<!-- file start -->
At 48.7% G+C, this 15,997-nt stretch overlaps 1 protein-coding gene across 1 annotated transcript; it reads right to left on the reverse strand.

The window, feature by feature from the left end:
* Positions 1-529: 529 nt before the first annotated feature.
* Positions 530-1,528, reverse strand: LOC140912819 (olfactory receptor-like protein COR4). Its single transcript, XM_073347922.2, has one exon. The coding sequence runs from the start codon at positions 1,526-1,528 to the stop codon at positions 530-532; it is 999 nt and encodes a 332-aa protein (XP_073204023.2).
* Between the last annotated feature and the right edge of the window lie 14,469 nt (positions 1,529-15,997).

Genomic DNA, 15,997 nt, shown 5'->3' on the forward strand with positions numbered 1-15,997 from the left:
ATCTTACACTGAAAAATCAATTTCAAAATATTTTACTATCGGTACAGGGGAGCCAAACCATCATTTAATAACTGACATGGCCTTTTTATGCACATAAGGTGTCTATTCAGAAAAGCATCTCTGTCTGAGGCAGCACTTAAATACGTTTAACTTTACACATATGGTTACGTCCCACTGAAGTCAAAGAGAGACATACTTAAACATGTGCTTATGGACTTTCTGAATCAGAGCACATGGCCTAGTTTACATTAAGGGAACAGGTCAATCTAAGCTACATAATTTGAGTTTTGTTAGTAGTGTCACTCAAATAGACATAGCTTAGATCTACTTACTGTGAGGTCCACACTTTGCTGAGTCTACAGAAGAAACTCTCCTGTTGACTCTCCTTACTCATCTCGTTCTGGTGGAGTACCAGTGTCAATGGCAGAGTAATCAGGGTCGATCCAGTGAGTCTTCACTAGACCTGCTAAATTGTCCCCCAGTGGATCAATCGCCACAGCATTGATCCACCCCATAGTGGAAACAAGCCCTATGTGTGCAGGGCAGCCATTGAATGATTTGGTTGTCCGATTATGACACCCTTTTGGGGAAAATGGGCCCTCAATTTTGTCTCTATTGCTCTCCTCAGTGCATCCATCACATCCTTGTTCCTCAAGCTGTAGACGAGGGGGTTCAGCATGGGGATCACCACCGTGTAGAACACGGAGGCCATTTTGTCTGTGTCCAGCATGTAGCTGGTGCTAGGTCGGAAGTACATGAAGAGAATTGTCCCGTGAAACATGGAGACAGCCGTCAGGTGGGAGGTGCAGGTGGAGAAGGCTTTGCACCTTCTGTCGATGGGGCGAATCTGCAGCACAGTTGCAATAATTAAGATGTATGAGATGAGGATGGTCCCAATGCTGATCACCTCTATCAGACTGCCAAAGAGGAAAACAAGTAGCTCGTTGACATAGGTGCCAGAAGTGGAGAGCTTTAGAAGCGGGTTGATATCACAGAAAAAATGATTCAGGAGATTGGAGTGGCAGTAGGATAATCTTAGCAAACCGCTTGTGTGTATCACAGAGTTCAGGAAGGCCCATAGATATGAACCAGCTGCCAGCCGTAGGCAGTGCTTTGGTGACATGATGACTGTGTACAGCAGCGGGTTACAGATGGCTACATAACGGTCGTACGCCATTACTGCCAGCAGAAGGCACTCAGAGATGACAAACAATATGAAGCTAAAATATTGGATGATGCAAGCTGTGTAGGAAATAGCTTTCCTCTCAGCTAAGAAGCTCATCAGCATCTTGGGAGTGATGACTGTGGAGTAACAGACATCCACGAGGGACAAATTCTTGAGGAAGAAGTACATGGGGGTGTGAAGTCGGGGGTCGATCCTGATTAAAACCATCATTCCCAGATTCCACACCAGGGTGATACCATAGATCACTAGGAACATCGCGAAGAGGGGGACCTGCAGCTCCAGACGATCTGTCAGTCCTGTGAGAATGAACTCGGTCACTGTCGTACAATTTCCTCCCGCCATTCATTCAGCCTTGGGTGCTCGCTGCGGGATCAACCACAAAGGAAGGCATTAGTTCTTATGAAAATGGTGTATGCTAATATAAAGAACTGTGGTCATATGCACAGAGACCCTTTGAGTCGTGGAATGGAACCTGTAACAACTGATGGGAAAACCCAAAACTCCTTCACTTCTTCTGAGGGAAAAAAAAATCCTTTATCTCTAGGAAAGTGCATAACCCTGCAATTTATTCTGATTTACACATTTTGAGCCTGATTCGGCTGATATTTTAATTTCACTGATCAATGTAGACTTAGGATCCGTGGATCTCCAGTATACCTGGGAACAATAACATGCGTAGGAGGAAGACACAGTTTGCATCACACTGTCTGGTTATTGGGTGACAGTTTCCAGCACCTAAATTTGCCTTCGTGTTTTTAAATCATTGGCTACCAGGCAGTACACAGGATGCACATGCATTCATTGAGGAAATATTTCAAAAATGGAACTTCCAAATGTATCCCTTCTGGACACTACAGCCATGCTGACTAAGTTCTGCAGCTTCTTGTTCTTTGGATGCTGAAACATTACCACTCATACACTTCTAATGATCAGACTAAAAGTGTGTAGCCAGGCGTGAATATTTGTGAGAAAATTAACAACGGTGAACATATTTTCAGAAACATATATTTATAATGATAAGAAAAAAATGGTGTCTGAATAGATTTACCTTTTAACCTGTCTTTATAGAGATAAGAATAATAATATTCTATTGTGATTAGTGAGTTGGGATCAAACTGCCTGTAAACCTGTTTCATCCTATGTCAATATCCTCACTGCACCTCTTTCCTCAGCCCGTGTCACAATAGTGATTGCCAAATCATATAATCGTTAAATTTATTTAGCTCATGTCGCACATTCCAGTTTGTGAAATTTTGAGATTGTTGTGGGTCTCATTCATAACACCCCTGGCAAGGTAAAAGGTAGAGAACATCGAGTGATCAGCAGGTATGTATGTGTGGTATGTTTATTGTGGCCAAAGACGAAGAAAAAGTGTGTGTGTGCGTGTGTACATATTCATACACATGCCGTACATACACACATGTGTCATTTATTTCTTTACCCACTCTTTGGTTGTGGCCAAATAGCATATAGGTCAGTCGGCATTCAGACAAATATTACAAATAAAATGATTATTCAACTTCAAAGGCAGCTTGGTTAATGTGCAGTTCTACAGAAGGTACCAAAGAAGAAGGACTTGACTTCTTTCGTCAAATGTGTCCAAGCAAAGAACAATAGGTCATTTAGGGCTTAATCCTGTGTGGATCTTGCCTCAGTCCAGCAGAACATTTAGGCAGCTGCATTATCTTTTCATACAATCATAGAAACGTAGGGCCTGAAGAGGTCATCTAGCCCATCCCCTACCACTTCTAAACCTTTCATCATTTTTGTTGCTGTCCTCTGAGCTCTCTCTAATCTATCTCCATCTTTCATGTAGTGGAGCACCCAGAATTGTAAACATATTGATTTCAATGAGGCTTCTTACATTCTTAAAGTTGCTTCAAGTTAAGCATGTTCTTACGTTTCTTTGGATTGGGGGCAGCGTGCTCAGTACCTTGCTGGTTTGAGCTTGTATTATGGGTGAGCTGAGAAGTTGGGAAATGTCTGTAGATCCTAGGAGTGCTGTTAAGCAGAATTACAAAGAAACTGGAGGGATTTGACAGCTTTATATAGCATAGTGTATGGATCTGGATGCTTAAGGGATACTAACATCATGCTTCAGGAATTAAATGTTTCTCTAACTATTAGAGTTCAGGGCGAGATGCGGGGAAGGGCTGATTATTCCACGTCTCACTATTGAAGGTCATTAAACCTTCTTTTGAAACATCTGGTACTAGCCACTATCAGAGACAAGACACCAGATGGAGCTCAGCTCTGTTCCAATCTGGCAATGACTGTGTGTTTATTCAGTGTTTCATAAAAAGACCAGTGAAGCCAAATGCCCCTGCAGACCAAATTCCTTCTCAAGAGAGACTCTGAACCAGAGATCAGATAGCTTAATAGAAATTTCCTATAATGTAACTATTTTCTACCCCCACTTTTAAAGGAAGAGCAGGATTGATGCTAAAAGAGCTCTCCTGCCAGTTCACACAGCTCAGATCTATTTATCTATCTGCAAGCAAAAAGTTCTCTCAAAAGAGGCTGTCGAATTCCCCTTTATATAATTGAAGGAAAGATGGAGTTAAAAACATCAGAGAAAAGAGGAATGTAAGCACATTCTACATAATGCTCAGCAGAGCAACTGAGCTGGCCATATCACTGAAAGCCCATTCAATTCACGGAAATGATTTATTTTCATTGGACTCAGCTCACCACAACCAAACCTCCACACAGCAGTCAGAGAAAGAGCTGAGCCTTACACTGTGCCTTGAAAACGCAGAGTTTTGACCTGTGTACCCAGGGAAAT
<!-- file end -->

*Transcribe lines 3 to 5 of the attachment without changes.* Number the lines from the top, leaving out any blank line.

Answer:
* Positions 1-529: 529 nt before the first annotated feature.
* Positions 530-1,528, reverse strand: LOC140912819 (olfactory receptor-like protein COR4). Its single transcript, XM_073347922.2, has one exon. The coding sequence runs from the start codon at positions 1,526-1,528 to the stop codon at positions 530-532; it is 999 nt and encodes a 332-aa protein (XP_073204023.2).
* Between the last annotated feature and the right edge of the window lie 14,469 nt (positions 1,529-15,997).